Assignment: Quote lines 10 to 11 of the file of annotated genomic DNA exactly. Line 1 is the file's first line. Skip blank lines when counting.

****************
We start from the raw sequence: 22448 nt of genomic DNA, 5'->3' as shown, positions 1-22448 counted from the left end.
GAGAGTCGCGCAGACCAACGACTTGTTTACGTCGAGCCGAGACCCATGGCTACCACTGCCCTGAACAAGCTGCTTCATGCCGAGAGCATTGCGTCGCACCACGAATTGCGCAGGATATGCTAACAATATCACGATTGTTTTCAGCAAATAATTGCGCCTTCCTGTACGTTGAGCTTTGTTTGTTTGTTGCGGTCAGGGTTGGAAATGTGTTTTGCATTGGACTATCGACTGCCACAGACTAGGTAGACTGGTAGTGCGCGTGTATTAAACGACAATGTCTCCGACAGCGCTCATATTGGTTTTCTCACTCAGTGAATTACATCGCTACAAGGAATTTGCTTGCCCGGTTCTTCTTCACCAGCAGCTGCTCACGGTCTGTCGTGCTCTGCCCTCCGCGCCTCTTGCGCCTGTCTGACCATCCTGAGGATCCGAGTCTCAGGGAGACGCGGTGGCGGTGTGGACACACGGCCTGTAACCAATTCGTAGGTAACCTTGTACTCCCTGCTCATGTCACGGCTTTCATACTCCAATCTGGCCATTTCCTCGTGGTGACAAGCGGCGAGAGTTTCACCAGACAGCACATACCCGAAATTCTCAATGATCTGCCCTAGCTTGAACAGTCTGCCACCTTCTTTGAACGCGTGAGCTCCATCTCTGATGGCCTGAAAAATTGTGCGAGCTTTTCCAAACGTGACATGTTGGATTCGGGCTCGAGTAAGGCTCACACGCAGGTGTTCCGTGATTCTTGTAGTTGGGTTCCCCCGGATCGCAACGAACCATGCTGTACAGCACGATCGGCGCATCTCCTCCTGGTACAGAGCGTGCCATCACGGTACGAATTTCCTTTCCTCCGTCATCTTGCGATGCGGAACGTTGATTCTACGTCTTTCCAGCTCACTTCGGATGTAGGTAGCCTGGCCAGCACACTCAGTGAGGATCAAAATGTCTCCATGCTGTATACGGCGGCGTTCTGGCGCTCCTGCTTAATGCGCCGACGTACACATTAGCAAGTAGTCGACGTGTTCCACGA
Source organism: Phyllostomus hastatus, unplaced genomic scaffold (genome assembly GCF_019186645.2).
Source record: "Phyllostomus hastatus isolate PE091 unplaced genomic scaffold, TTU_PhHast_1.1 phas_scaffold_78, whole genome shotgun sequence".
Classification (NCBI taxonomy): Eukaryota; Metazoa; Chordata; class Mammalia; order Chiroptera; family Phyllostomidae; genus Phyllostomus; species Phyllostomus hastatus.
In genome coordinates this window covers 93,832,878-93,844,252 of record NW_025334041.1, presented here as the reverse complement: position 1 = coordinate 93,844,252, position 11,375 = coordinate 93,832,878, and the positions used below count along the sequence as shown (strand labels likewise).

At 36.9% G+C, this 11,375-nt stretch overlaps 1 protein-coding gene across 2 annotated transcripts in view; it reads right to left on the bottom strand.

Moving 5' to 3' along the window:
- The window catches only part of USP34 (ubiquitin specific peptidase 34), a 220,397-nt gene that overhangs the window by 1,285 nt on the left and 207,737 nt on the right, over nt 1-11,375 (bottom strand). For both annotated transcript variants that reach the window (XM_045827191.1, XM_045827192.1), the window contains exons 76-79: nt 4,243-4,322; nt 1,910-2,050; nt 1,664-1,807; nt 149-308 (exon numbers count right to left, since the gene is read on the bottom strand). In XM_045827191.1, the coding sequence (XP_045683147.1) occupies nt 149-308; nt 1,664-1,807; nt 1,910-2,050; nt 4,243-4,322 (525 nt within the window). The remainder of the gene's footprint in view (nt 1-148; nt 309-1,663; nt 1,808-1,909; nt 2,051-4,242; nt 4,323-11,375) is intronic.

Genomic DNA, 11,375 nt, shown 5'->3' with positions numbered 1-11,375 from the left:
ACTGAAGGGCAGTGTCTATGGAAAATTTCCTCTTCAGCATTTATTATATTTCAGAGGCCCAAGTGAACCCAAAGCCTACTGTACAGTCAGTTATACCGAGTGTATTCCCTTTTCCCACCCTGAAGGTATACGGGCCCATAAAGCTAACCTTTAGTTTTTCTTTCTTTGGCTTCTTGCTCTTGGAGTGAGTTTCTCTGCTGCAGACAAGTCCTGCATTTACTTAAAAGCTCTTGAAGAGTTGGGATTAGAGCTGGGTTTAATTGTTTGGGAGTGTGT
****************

Genomic DNA, 11,375 nt, shown 5'->3' with positions numbered 1-11,375 from the left:
ACTGAAGGGCAGTGTCTATGGAAAATTTCCTCTTCAGCATTTATTATATTTCAGAGGCCCAAGTGAACCCAAAGCCTACTGTACAGTCAGTTATACCGAGTGTATTCCCTTTTCCCACCCTGAAGGTATACGGGCCCATAAAGCTAACCTTTAGTTTTTCTTTCTTTGGCTTCTTGCTCTTGGAGTGAGTTTCTCTGCTGCAGACAAGTCCTGCATTTACTTAAAAGCTCTTGAAGAGTTGGGATTAGAGCTGGGTTTAATTGTTTGGGAGTGTGT